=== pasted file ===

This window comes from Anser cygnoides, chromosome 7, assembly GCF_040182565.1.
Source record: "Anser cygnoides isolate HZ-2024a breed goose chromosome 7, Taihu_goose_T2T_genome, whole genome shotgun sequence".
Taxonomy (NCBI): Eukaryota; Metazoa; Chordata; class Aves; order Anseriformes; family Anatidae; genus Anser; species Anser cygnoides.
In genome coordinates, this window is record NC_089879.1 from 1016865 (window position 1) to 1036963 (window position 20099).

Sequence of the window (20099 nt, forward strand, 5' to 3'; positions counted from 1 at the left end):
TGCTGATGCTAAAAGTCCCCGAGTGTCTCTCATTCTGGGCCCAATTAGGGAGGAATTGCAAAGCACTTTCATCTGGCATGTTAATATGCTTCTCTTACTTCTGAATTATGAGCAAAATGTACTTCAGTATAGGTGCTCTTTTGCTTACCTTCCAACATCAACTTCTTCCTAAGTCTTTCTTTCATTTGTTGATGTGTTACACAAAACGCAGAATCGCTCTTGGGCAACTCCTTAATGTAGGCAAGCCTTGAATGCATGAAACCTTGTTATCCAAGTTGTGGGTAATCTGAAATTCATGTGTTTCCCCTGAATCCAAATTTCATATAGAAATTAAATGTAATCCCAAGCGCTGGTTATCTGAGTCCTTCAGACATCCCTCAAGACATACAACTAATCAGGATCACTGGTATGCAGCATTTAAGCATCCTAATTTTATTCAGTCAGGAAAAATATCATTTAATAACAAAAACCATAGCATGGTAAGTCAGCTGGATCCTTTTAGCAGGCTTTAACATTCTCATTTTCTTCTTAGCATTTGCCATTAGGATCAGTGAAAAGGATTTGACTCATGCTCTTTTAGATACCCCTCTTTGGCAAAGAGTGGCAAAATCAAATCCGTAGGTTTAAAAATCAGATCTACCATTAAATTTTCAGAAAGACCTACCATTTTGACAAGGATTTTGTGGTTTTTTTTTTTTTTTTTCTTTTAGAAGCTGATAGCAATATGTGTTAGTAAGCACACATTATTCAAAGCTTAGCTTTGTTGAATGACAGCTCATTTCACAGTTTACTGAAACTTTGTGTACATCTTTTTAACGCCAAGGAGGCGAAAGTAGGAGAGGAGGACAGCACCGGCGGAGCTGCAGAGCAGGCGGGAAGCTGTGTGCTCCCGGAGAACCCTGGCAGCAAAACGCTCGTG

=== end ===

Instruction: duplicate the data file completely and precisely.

This window comes from Anser cygnoides, chromosome 7, assembly GCF_040182565.1.
Source record: "Anser cygnoides isolate HZ-2024a breed goose chromosome 7, Taihu_goose_T2T_genome, whole genome shotgun sequence".
Taxonomy (NCBI): Eukaryota; Metazoa; Chordata; class Aves; order Anseriformes; family Anatidae; genus Anser; species Anser cygnoides.
In genome coordinates, this window is record NC_089879.1 from 1016865 (window position 1) to 1036963 (window position 20099).

Sequence of the window (20099 nt, forward strand, 5' to 3'; positions counted from 1 at the left end):
TGCTGATGCTAAAAGTCCCCGAGTGTCTCTCATTCTGGGCCCAATTAGGGAGGAATTGCAAAGCACTTTCATCTGGCATGTTAATATGCTTCTCTTACTTCTGAATTATGAGCAAAATGTACTTCAGTATAGGTGCTCTTTTGCTTACCTTCCAACATCAACTTCTTCCTAAGTCTTTCTTTCATTTGTTGATGTGTTACACAAAACGCAGAATCGCTCTTGGGCAACTCCTTAATGTAGGCAAGCCTTGAATGCATGAAACCTTGTTATCCAAGTTGTGGGTAATCTGAAATTCATGTGTTTCCCCTGAATCCAAATTTCATATAGAAATTAAATGTAATCCCAAGCGCTGGTTATCTGAGTCCTTCAGACATCCCTCAAGACATACAACTAATCAGGATCACTGGTATGCAGCATTTAAGCATCCTAATTTTATTCAGTCAGGAAAAATATCATTTAATAACAAAAACCATAGCATGGTAAGTCAGCTGGATCCTTTTAGCAGGCTTTAACATTCTCATTTTCTTCTTAGCATTTGCCATTAGGATCAGTGAAAAGGATTTGACTCATGCTCTTTTAGATACCCCTCTTTGGCAAAGAGTGGCAAAATCAAATCCGTAGGTTTAAAAATCAGATCTACCATTAAATTTTCAGAAAGACCTACCATTTTGACAAGGATTTTGTGGTTTTTTTTTTTTTTTTTCTTTTAGAAGCTGATAGCAATATGTGTTAGTAAGCACACATTATTCAAAGCTTAGCTTTGTTGAATGACAGCTCATTTCACAGTTTACTGAAACTTTGTGTACATCTTTTTAACGCCAAGGAGGCGAAAGTAGGAGAGGAGGACAGCACCGGCGGAGCTGCAGAGCAGGCGGGAAGCTGTGTGCTCCCGGAGAACCCTGGCAGCAAAACGCTCGTG